Meatpaper Will Be Missed
For the last seven years, fans of both great writing and meat have been equally entertained and enlightened by the California-based quarterly magazine Meatpaper.
Dubbed “Your Journal of Meat Culture,” the magazine has become a go-to source for anyone interested in intelligent and thoughtful articles on animal protein’s role in our food system. It’s also been a big part of our library here at Utne, and our editors have been proud to nominate it for three different Utne Independent Media Awards over the years (General Excellence and Social/Cultural Coverage in 2009; and Best New Publication in 2007).
So it was sad for us to read that Meatpaper’s latest issue (Issue 20, Fall 2013) would be its last. In her final column for the magazine, editor in chief and co-founder Sasha Wizansky reflected on what the publication meant to her, and on the value of making a magazine with such a specific focus:
“It has been fascinating to watch the world of meat change dramatically throughout the time we’ve been documenting it. In seven years, we watched trends grow, plateau, and sometimes abate. We’ve seen a remarkable shift in conversations about sustainability and meat consumption. In Meatpaper’s early days, we spent a lot of time explaining why we wanted to produce a magazine about meat. We don’t do that very much anymore, which is a testament to how widely the meat conversation has spread.”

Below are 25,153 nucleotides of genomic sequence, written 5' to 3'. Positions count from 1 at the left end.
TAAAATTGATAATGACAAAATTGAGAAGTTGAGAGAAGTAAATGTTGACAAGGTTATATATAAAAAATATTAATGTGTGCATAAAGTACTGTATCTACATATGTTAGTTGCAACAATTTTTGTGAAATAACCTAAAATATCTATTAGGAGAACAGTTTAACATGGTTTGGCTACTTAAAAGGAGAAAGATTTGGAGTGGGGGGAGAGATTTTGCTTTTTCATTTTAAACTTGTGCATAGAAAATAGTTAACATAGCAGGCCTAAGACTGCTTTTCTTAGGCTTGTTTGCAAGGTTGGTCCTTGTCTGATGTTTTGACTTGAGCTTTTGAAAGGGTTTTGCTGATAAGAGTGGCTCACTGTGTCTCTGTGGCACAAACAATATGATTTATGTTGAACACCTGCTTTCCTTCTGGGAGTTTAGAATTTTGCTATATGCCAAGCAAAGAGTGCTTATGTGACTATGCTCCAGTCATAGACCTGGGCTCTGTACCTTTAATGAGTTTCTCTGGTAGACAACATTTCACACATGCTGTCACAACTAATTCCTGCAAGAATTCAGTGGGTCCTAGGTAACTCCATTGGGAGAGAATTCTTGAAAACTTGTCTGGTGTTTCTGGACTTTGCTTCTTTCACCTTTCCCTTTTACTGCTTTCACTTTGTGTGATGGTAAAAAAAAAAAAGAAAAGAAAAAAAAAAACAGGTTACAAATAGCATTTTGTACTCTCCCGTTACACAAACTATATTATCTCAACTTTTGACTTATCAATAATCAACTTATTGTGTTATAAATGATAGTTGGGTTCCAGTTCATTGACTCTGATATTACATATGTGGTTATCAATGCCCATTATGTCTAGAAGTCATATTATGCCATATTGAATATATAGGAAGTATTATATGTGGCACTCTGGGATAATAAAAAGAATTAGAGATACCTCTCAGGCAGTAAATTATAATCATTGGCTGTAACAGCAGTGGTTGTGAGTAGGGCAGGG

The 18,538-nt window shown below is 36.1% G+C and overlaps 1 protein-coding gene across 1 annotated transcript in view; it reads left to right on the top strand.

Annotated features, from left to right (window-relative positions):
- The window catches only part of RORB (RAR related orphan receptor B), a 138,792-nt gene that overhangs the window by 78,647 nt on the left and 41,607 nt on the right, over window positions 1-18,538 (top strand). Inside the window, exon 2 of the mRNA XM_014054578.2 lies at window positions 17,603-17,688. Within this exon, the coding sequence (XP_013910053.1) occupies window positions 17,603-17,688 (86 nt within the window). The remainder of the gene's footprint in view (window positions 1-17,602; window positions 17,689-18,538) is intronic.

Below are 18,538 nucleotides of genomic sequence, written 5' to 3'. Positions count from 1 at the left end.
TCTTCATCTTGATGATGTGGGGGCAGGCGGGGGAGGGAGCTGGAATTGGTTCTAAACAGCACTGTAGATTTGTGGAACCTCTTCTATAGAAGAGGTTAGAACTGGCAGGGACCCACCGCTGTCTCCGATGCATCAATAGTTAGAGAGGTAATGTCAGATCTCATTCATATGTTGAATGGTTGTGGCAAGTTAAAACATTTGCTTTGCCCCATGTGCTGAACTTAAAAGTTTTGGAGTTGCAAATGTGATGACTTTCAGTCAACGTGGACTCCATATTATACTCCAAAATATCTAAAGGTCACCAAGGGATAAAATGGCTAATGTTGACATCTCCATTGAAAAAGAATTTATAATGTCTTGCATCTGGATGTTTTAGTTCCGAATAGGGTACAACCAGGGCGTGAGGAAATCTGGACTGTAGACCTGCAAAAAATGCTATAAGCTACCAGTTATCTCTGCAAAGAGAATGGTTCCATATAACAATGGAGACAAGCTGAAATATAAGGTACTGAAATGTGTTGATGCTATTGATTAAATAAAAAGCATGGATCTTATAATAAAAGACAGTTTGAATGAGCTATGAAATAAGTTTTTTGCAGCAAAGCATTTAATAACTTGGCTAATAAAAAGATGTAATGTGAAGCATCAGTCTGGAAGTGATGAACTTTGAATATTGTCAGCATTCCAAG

Living up to its high standards to the very end, the final issue offers a variety of opinions on the future of meat in our heavily populated world. The highlight is a fascinating Q-and-A with a host of food experts, activists, and analysts, gazing into their respective crystal balls and predicting what role meat will play in the global food system in the not-so-distant future. In response to a question about synthetic meat, agroecologist Jay Bost probably didn’t realize that he was also touching on the reason why Meatpaper was so interesting, and why it will be missed:
“For me, what’s so increasingly wonderful about food and getting myself to understand more about cuts of meat and breeds and processing and curing and drying, are all of the stories that are connecting us to different cultures and different parts of the world and different parts of our own culture and history—a huge, wonderful, interwoven story that connects us to each other and to the planet.”
The final issue of Meatpaper can be found in select bookstores or purchased online.
Fresh, Farm-Raised Grasshoppers
With the demand for meat expected to nearly double by 2050, two eco-friendly companies endeavor to bring bugs to the dinner table…
A Carnivore’s Carbon Footprint
The new Meat Eater’s Guide to Climate Change + Health ranks the best and worst food choices for our planet and our bodies. Put down the lamb chop…
Forget Veganism, Go In-Vitrotarian
Scientists grow man-made meat in labs, hoping to help end sustainability problems with a future generation of “in-vitrotarians”…